With the Jupiter Icy Moons Orbiter (JIMO) on hold, NASA is talking to the European Space Agency about a possible joint mission to Europa. A BBC story reports that a prime driver for ESA is the need to use radioisotope thermal generators (RTGs) on the mission, a power source with which the Europeans have little experience. RTGs are needed on missions to the outer planets because they increase the power available to the spacecraft, allowing for a wider range of experiments with more sophisticated instruments. Solar panels remain an option in Jupiter space, but aren’t nearly as effective.
The other driver, of course, is the recent success of the Cassini/Huygens combined mission, whose stunning images of the Saturnian system and data from the Titan descent and landing have many scientists now thinking of Europa. The moon’s cracked ice seems to have been shaped by tidal forces from Jupiter, with reason to believe that an ocean of liquid water might be found beneath an ice crust tens of kilometers deep. Are microorganisms — or other forms of life — feasible in such an environment? A dual orbiter/lander mission, or perhaps a Jupiter orbiter acting as relay for a Europa orbiter, would provide many answers, and could be flown at much lower cost than JIMO.
Image: Two views of the trailing hemisphere of Jupiter’s ice-covered satellite, Europa. The left image shows the approximate natural color appearance of Europa. The image on the right is a false-color composite version combining violet, green and infrared images to enhance color differences in the predominantly water-ice crust of Europa. Dark brown areas represent rocky material derived from the interior, implanted by impact, or from a combination of interior and exterior sources. Credit: Jet Propulsion Laboratory.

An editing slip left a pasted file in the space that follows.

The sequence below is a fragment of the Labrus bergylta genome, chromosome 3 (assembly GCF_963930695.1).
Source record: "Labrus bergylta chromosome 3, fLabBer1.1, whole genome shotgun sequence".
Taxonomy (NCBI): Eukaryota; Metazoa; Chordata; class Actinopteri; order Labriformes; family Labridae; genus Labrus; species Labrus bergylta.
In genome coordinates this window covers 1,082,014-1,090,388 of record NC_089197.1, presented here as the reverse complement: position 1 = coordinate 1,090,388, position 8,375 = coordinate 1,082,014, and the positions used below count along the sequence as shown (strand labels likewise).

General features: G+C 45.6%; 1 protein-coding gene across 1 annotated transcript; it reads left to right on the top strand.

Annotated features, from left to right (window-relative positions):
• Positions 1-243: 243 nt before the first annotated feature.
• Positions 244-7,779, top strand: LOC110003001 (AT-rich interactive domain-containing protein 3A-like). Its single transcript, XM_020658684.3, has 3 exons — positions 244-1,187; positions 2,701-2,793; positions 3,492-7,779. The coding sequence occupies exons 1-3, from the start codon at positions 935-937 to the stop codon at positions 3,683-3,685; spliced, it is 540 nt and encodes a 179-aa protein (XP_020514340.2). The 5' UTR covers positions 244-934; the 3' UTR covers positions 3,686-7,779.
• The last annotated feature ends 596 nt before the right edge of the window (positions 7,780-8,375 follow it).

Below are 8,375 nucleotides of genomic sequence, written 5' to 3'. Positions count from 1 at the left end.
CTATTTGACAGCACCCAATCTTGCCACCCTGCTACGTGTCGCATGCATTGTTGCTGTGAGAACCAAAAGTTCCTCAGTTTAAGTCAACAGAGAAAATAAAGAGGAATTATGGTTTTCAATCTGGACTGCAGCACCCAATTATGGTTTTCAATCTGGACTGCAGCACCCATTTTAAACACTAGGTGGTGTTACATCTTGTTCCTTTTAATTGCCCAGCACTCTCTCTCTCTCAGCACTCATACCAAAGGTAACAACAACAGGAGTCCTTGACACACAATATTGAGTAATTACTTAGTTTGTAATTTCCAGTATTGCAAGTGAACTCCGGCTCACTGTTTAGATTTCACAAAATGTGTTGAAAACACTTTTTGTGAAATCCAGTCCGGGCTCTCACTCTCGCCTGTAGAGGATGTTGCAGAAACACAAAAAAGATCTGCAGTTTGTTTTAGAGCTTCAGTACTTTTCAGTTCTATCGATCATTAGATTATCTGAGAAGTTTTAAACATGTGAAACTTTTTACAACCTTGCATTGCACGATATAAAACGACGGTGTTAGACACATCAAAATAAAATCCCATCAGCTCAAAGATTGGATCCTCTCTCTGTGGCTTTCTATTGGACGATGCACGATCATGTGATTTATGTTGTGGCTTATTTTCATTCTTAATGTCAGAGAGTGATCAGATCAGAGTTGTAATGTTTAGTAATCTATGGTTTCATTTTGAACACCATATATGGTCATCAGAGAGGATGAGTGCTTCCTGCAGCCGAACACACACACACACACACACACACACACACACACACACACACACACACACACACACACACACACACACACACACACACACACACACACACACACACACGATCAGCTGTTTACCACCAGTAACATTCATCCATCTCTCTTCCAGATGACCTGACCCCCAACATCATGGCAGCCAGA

Meanwhile, a team at the German Aerospace Centre is working on a prototype melting probe called SUSI, which could eventually be powered by a radioactive heating unit and used on a Europa lander (the prototype is a hollow aluminum cylinder with heat supplied by an attached electrical cable). Such a probe could analyze ocean water for microbial life, either returning to the surface with samples or beaming data through the ice to the lander on the surface and thence to an orbiter or relay satellite. Plans are to test the prototype in Greenland or the Antarctic.
The NASA/ESA discussions are only in their preliminary stages, and any Europa mission resulting from them would launch no earlier than 2016. But ESA sounds serious about the idea. The BBC quotes the agency’s David Southwood: “I’d much rather do this with RTGs, and that makes it almost certainly a joint venture with the Americans and why should we do it separately? This was waiting to happen. Someone just had to say it.”